OAN’s Taylor Tinsley
12:50 PM – Tuesday, October 31, 2023
A California baseball player who was charged with the killing of four Pepperdine University students after he allegedly lost control of his BMW on the Pacific Coast Highway, has been set free after posting a $4 million bond.
22-year-old Fraser Bohm posted bond on Friday. He pleaded not guilty to killing Pepperdine seniors Niamh Rolsten, 20, Peyton Stewart, 21, Asha Weir, 21, and Deslyn Williams, 21.
On October 17th Bohm was allegedly darting his red BMW down the Pacific Coast Highway in Malibu at about 104 mph when he lost control and crashed into multiple parked vehicles, striking the four sorority sisters who were walking nearby.
22-year-old Bohm was arrested at the scene for gross vehicular manslaughter, but was released from custody just hours later as officers investigated further.
He was rearrested on murder and vehicular manslaughter charges but only spent three days in jail before posting bond.
“The investigation revealed the defendant knew his actions were dangerous to human life and directly acted with conscious disregard for human life,” said L.A. County District Attorney George Gascon.
Bohm’s defense attorney, Michael Kraut, argues he was a victim of road rage and that the crash occurred because Bohm was being chased by another driver.
“We have evidence that the sheriff’s department did not want to take that clearly shows that there was a road rage incident… this person chased him and tried to push him off the side of the road, and when he accelerated to get away from him that’s when the accident occurred,” said Kraut.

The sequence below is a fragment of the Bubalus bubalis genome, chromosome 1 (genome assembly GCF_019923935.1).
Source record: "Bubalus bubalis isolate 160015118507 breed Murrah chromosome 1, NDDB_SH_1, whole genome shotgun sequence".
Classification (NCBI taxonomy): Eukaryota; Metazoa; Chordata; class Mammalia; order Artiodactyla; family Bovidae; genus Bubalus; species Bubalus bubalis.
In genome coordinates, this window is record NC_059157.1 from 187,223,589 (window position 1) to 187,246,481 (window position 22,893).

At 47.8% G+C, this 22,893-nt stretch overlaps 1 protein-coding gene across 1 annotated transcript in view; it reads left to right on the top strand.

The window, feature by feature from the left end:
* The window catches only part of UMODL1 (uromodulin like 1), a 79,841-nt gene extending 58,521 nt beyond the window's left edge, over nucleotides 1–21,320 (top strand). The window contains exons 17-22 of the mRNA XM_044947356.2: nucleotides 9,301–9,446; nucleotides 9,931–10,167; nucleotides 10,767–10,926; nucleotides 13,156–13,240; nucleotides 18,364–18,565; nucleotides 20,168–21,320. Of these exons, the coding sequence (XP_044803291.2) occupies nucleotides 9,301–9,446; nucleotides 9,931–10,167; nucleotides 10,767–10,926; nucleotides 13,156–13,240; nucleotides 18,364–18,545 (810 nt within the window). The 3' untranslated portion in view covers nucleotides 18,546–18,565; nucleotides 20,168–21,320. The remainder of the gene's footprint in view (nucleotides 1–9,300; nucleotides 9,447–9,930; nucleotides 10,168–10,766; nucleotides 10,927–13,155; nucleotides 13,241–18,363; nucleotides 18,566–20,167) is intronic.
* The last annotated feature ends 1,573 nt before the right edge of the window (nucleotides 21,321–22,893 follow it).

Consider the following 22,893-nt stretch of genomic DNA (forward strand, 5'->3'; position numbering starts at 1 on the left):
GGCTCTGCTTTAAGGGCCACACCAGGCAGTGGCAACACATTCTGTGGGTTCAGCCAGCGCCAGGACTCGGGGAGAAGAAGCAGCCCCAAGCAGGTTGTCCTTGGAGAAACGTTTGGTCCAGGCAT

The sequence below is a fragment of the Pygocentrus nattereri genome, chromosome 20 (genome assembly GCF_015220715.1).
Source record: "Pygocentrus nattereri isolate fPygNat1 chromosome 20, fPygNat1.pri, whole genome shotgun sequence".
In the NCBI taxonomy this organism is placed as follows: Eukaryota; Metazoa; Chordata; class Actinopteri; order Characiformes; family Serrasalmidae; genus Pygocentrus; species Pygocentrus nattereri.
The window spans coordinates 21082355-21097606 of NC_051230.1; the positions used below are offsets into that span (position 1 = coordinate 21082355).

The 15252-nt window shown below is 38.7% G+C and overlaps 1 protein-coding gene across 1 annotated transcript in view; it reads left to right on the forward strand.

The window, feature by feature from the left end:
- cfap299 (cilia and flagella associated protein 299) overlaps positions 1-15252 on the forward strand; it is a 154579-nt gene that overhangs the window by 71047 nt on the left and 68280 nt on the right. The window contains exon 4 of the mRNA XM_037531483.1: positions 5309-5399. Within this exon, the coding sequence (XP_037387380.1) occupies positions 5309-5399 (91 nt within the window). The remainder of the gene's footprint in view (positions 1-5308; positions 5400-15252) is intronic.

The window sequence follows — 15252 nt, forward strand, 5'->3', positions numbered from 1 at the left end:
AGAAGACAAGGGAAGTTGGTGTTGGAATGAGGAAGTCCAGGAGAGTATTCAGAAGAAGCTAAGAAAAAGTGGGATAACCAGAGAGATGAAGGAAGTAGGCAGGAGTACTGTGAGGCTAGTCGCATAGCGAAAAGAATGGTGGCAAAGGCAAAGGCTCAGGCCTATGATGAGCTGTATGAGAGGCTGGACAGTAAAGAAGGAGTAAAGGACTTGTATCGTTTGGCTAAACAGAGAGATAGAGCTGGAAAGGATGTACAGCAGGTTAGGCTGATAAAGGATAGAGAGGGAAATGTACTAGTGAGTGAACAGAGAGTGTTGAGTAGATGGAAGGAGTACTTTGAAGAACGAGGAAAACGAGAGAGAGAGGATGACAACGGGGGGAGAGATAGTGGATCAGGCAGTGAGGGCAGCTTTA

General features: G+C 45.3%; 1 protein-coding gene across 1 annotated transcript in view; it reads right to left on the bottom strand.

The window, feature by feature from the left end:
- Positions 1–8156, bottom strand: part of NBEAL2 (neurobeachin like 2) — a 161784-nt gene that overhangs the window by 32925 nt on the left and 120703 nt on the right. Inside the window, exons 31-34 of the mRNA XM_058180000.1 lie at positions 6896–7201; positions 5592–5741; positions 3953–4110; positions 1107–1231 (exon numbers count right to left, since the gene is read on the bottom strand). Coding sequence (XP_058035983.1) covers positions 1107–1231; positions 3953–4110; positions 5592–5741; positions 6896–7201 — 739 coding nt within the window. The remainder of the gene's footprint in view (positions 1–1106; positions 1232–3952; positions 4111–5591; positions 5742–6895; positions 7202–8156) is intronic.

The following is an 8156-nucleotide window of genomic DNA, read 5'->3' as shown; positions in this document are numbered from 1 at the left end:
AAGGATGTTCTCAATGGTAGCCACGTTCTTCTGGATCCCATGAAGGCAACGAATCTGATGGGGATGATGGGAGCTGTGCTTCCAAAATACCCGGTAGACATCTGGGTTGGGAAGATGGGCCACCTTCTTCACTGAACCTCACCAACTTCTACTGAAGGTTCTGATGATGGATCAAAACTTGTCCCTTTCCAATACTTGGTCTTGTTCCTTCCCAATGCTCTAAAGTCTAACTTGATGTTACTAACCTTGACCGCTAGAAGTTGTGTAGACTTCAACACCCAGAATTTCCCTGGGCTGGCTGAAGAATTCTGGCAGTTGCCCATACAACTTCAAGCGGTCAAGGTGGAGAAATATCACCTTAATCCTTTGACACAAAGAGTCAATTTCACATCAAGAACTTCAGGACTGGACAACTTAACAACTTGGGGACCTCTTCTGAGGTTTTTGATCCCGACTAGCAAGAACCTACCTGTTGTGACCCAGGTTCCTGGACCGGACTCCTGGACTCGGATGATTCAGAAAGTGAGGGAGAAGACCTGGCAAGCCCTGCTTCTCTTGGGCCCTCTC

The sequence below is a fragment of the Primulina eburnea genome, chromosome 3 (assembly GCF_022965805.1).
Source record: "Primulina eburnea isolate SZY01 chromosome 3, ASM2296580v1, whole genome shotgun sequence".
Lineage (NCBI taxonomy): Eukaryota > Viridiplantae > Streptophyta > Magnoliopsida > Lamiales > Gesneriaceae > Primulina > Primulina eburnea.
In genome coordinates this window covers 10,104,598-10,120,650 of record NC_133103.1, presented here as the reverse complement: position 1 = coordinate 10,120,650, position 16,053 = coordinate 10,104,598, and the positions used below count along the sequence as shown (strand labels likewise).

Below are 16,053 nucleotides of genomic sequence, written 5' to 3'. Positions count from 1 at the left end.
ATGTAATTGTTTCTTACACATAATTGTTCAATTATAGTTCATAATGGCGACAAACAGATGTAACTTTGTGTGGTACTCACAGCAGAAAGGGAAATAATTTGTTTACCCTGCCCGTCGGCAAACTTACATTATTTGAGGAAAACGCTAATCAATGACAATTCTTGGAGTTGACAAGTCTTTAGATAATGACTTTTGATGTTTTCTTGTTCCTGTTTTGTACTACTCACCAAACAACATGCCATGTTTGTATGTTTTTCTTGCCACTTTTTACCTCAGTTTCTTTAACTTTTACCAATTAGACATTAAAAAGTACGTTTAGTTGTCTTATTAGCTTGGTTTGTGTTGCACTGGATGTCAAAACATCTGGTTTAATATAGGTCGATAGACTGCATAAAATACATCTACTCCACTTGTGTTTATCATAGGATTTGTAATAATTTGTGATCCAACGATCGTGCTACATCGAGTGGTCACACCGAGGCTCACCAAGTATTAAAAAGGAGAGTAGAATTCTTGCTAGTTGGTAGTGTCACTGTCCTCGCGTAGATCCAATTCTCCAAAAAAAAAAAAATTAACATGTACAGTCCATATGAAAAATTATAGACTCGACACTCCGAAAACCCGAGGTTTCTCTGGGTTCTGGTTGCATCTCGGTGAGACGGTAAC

Officers said there’s no evidence suggesting road rage played a role in the crash.
Both left the crash site scratch-freed and witnesses even claim he tried to flee the scene but was stopped by onlookers.
The District Attorney’s office said if convicted, Bohm could face multiple life sentences.
The crash site is reportedly known to locals as “Dead Man’s Curve.” Advocates for traffic safety recently held demonstrations calling for the dangerous roadway to undergo improvements, such as installing speed cameras or increasing police presence in the area.
Michael Shane, whose daughter was killed on PCH in 2010, told KTTV not much has changed since his daughter’s death and it’s sad that four students had to die in order for city officials to act on making improvements.
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